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The Bokor, also called Slave-drivers, are a Legacy with Caribbean and voudoun aspects that deals with the resurrection of undead servants.
The Bokor philosophy is fairly simple, but heretical to the rest of the Moros doctrine. Death is not peaceful, say the Bokor, and it is not dignified. It is messy, painful and demeaning. The Bokor take the Moros attitude of respect and sobriety with a grim smile and a spiteful laugh. But the Bokor are not tricksters or jesters. They want power, and they feel that the bodies of the dead provide a good path to that power. The arts of the Bokor are brutal, bloody and effective. They are primarily concerned with preparing living people to become zombies upon death, and with creating these zombies. The Bokor do not, as a rule, care whose bodies they animate. To the Bokor, a person ceases to be a person at the instant of death. The soul departs, and all that is left is matter. That matter can then be animated, given power and tasks. As the Bokor grow in power, they can gain the ability to kill with a glance, and a potent member of this Legacy may kill a man and turn him into a zombie before his body hits the ground.
The Bokor's method of raising a body to service involves nothing more than a glance or a whispered invocation, at least outwardly. Inwardly, however, the Bokor thinks of himself as a king of the dead, able to stride the worlds of the living and the deceased by dint of the Awakening. Raising a body as a zombie, therefore, is no different than calling an obedient dog. While some Bokor take the time to paint corpses with glyphs (often in blood or wet flour) in order to ensure that their service continues longer than an hour or so, others rely on their skill alone to create lasting servants. Every Bokor has her own grandiose dreams of power. This might involve conquest of a particular area, slaying all the descendants of an enemy or acquisition of wealth, but the goal is very rarely "magical knowledge." The Bokor are unabashedly physical and greedy, and look down on such lofty ideals as wisdom and humility. Unlike their parent Path, they do not see the fragility of life as a call to greater moral and behavioral rectitude. On the contrary, the Bokor see that life is short and death is uncertain, and so they take what they want, using the undead as their foot soldiers, mules and assassins.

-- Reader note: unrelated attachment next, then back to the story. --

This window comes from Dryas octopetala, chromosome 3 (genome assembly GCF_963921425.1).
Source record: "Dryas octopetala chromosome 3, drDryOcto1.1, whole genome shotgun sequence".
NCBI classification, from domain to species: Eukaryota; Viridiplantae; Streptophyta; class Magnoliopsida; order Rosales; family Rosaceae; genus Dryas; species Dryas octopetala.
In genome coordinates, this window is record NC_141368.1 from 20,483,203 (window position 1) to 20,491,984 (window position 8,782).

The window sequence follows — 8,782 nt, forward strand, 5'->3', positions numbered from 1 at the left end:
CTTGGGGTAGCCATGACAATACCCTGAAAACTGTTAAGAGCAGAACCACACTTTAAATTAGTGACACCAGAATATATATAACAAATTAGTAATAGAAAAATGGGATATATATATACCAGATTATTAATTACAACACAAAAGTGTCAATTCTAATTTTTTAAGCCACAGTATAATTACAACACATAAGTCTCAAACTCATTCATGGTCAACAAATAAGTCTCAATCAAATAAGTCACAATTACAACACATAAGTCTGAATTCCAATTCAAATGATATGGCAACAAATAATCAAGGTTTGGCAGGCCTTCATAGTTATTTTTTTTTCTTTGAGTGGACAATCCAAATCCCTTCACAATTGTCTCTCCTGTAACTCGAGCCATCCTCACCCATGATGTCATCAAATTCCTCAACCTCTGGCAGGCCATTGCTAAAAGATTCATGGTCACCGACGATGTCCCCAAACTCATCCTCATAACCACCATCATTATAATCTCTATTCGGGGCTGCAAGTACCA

Despite the Bokor's blasé attitude about corpses, the Bokor refuse to have any truck with ghosts. The Bokor believe that ghosts are fragments of human souls, and that by helping a ghost to move on (by destroying its anchors or severing its connection to them) the Bokor can help the soul to repair itself. If a Bokor discovers that a ghost is anchored to its own corpse, the Bokor will never raise that corpse as a zombie (though the mage might destroy it). A soul is whole at the moment of death, however, and powerful Bokor can stop the soul from fleeing and bind it back into its now-dead body. This creates a powerful undead creature called a revenant, capable of much more independent and complex action than a standard zombie. Creating a revenant, however, is the only way in which a Bokor feels comfortable affecting a human soul. Severing or holding a soul in an object is taboo to them.